Monday, January 20, 2014

Predicting Volcanic Eruptions

Scientific Prognostications

Icelandic Shift: The ground near the Grímsvötn volcano in Iceland shifted half a metre just
before a major eruption in 2011.
Source: Nature News
An article, by Alexandra Witze, in Nature News says scientists say they have found a physical indication—shifting ground—of an imminent volcanic eruptions, thus improving forecasting.

Witze writes:
An Icelandic volcano that spurted out a 20-kilometre-high ash plume in May 2011 has given researchers another possible tool for forecasting future eruptions.
An hour before the Grímsvötn volcano erupted, a Global Positioning System (GPS) instrument perched on its flanks showed the ground shifting noticeably. Those data, streamed in real time back to volcanologists, revealed not only that the eruption was imminent, but also its likely size.
“A GPS site can tell you not only that there’s unrest at a volcano, but that it’s about to erupt and then how high its plume will be,” says Sigrún Hreinsdóttir, a geophysicist at the University of Iceland in Reykjavik. She and her colleagues report the discovery today in Nature Geoscience1.
Knowing that an eruption is about to occur helps emergency officials to prepare for a disaster by closing roads or evacuating nearby residents. And knowing how high a volcano’s ash plume may reach helps airlines to plan for whether they need to re-route flights, or even close airports. The 2011 Grímsvötn event, the largest volcanic eruption in Iceland in nearly a century, temporarily grounded flights in parts of the United Kingdom — a small reminder of the multimillion-euro losses that were incurred as a result of planes being grounded a year before that, when the Icelandic volcano Eyjafjallajökull erupted.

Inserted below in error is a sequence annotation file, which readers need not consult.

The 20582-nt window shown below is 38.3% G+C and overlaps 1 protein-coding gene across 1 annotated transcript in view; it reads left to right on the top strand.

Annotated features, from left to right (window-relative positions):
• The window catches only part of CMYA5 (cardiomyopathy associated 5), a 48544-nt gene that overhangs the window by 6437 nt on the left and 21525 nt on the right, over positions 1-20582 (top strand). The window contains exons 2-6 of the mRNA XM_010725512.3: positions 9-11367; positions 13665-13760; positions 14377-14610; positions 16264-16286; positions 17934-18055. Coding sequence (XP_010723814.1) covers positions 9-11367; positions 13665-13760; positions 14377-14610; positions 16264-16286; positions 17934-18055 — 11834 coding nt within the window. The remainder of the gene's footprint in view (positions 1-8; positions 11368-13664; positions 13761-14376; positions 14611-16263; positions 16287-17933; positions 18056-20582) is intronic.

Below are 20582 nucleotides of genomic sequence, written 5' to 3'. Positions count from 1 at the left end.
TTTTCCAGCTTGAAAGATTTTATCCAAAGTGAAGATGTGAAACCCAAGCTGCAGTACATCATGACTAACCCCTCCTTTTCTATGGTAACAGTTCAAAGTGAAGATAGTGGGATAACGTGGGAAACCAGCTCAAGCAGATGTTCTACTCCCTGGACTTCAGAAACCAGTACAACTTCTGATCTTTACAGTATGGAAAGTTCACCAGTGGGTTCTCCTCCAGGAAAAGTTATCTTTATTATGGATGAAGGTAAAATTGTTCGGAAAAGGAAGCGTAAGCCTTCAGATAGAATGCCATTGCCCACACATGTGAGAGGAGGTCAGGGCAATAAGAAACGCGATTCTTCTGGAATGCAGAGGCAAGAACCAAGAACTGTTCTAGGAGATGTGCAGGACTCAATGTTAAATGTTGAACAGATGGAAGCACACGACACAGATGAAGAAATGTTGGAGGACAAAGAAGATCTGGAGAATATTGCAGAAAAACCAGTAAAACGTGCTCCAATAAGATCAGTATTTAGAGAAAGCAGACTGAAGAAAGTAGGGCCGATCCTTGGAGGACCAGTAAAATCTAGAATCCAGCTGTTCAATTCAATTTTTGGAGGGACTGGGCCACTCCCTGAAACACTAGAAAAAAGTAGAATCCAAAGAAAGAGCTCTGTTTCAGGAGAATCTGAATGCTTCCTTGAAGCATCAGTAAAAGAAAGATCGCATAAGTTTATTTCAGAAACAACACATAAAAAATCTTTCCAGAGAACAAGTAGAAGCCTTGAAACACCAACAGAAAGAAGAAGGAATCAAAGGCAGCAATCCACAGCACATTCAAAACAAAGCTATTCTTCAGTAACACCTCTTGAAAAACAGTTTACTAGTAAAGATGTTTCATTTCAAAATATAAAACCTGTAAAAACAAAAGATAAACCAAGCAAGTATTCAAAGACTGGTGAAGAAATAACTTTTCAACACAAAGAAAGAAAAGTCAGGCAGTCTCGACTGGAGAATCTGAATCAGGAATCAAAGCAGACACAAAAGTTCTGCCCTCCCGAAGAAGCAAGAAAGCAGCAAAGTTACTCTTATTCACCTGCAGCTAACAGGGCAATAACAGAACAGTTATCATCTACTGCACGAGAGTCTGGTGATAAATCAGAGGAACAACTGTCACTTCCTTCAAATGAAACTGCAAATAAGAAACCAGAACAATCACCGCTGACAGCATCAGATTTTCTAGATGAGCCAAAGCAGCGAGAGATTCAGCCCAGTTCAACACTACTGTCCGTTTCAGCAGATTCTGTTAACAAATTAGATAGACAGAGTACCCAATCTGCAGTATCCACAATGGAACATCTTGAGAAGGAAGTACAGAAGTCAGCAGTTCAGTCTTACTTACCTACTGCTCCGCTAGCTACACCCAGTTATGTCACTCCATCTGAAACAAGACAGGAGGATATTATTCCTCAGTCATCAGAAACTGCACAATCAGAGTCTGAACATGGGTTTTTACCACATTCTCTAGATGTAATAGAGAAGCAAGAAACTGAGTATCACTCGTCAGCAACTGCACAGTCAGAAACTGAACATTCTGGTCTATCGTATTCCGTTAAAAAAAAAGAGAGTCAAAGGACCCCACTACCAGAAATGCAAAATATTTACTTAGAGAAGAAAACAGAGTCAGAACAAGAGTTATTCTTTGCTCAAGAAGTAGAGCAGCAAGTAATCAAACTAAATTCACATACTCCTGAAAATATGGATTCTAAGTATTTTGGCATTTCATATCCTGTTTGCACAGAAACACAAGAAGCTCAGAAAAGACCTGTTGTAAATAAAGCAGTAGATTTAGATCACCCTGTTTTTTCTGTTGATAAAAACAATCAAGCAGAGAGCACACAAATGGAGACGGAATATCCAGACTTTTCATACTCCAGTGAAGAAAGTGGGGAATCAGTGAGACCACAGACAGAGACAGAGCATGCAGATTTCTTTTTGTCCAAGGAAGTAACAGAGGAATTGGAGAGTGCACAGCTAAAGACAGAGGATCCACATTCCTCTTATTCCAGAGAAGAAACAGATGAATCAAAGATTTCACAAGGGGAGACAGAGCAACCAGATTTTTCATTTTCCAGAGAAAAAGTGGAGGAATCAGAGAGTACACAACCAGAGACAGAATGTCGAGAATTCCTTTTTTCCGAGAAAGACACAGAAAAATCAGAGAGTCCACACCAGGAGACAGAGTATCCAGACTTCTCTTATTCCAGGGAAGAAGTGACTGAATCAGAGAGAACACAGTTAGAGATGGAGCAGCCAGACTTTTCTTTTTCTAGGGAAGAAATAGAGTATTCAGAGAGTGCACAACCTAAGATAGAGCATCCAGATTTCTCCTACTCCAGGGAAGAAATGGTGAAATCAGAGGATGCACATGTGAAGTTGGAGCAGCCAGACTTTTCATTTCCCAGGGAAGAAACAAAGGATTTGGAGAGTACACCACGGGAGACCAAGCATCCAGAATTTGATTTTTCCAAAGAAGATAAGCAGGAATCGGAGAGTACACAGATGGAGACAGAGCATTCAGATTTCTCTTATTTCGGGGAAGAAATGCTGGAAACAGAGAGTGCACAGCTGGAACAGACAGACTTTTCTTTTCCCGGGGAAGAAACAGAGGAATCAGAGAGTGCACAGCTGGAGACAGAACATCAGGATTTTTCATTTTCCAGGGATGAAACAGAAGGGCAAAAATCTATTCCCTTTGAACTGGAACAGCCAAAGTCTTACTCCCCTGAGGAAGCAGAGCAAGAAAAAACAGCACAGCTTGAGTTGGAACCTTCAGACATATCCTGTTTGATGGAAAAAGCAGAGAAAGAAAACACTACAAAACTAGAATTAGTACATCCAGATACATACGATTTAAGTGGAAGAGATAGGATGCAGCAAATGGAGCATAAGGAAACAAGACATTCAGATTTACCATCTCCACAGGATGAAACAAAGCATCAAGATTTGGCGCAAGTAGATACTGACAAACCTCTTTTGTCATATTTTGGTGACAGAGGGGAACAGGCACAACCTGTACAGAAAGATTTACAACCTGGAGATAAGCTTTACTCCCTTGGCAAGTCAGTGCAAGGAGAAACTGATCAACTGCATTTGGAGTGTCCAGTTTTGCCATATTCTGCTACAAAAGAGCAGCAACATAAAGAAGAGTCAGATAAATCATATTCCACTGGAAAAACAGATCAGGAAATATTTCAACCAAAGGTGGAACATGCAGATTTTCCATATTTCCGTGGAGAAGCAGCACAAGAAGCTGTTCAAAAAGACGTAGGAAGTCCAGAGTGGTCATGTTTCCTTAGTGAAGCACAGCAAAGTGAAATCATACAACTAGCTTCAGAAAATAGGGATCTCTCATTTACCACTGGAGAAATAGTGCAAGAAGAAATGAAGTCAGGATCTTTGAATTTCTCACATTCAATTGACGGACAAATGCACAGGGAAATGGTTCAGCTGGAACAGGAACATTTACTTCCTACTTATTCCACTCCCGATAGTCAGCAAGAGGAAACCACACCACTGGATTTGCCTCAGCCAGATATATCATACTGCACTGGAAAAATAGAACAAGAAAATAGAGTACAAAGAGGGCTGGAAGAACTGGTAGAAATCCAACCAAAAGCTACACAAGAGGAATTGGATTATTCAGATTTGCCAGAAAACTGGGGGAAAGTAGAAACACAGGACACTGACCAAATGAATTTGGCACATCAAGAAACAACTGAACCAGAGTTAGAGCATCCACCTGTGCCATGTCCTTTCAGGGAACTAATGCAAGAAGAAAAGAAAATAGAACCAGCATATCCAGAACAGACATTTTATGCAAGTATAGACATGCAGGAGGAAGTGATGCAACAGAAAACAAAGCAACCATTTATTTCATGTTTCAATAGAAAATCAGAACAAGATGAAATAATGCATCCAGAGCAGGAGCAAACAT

This is good news; and as the article points out, early warnings help prevent loss of human and animal lives by putting emergency-action plans into place. But this means that nations that have active volcanoes need to install special monitoring equipment. "But the biggest challenge may be monitoring more volcanoes in real time, says Paul Segall, a geophysicist at Stanford University in California. Many volcano observatories, including that in Alaska, have lost funding in recent years."

You can read the rest of the article at [Nature]